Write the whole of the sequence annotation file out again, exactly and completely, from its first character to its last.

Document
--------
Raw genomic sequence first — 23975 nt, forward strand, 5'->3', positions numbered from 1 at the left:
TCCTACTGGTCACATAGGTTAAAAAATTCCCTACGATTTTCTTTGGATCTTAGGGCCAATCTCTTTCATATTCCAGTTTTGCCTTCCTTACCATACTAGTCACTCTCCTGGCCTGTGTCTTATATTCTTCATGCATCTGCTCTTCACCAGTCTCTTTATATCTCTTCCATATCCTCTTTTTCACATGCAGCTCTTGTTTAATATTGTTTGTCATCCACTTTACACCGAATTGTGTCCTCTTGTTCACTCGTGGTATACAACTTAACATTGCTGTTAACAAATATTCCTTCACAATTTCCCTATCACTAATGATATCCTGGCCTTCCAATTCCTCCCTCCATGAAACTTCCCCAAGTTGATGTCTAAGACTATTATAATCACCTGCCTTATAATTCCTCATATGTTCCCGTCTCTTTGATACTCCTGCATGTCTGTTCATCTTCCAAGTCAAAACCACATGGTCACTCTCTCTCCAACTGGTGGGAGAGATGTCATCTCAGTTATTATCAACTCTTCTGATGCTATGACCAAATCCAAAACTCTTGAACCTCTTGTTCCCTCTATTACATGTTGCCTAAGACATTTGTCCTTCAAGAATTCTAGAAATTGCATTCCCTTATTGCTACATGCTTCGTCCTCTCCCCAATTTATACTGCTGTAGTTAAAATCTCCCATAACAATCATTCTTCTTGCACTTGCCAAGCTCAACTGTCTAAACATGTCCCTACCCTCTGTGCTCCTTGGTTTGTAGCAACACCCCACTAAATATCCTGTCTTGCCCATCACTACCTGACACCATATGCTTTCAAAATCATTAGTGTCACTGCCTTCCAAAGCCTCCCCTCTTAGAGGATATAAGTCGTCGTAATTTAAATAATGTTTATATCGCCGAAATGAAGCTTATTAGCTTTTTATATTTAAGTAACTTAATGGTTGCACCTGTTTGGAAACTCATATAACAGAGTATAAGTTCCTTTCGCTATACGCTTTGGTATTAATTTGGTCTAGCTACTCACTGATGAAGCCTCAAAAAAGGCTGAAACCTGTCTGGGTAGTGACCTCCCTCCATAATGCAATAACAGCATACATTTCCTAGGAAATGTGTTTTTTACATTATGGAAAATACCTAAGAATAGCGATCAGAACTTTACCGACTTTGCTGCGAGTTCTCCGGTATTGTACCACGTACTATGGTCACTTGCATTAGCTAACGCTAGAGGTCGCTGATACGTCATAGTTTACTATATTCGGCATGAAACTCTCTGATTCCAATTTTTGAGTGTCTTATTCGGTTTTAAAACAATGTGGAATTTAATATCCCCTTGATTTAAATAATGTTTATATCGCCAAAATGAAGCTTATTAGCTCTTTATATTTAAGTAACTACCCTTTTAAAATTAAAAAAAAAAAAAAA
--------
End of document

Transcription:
Raw genomic sequence first — 23975 nt, forward strand, 5'->3', positions numbered from 1 at the left:
TCCTACTGGTCACATAGGTTAAAAAATTCCCTACGATTTTCTTTGGATCTTAGGGCCAATCTCTTTCATATTCCAGTTTTGCCTTCCTTACCATACTAGTCACTCTCCTGGCCTGTGTCTTATATTCTTCATGCATCTGCTCTTCACCAGTCTCTTTATATCTCTTCCATATCCTCTTTTTCACATGCAGCTCTTGTTTAATATTGTTTGTCATCCACTTTACACCGAATTGTGTCCTCTTGTTCACTCGTGGTATACAACTTAACATTGCTGTTAACAAATATTCCTTCACAATTTCCCTATCACTAATGATATCCTGGCCTTCCAATTCCTCCCTCCATGAAACTTCCCCAAGTTGATGTCTAAGACTATTATAATCACCTGCCTTATAATTCCTCATATGTTCCCGTCTCTTTGATACTCCTGCATGTCTGTTCATCTTCCAAGTCAAAACCACATGGTCACTCTCTCTCCAACTGGTGGGAGAGATGTCATCTCAGTTATTATCAACTCTTCTGATGCTATGACCAAATCCAAAACTCTTGAACCTCTTGTTCCCTCTATTACATGTTGCCTAAGACATTTGTCCTTCAAGAATTCTAGAAATTGCATTCCCTTATTGCTACATGCTTCGTCCTCTCCCCAATTTATACTGCTGTAGTTAAAATCTCCCATAACAATCATTCTTCTTGCACTTGCCAAGCTCAACTGTCTAAACATGTCCCTACCCTCTGTGCTCCTTGGTTTGTAGCAACACCCCACTAAATATCCTGTCTTGCCCATCACTACCTGACACCATATGCTTTCAAAATCATTAGTGTCACTGCCTTCCAAAGCCTCCCCTCTTAGAGGATATAAGTCGTCGTAATTTAAATAATGTTTATATCGCCGAAATGAAGCTTATTAGCTTTTTATATTTAAGTAACTTAATGGTTGCACCTGTTTGGAAACTCATATAACAGAGTATAAGTTCCTTTCGCTATACGCTTTGGTATTAATTTGGTCTAGCTACTCACTGATGAAGCCTCAAAAAAGGCTGAAACCTGTCTGGGTAGTGACCTCCCTCCATAATGCAATAACAGCATACATTTCCTAGGAAATGTGTTTTTTACATTATGGAAAATACCTAAGAATAGCGATCAGAACTTTACCGACTTTGCTGCGAGTTCTCCGGTATTGTACCACGTACTATGGTCACTTGCATTAGCTAACGCTAGAGGTCGCTGATACGTCATAGTTTACTATATTCGGCATGAAACTCTCTGATTCCAATTTTTGAGTGTCTTATTCGGTTTTAAAACAATGTGGAATTTAATATCCCCTTGATTTAAATAATGTTTATATCGCCAAAATGAAGCTTATTAGCTCTTTATATTTAAGTAACTACCCTTTTAAAATTAAAAAAAAAAAAAAA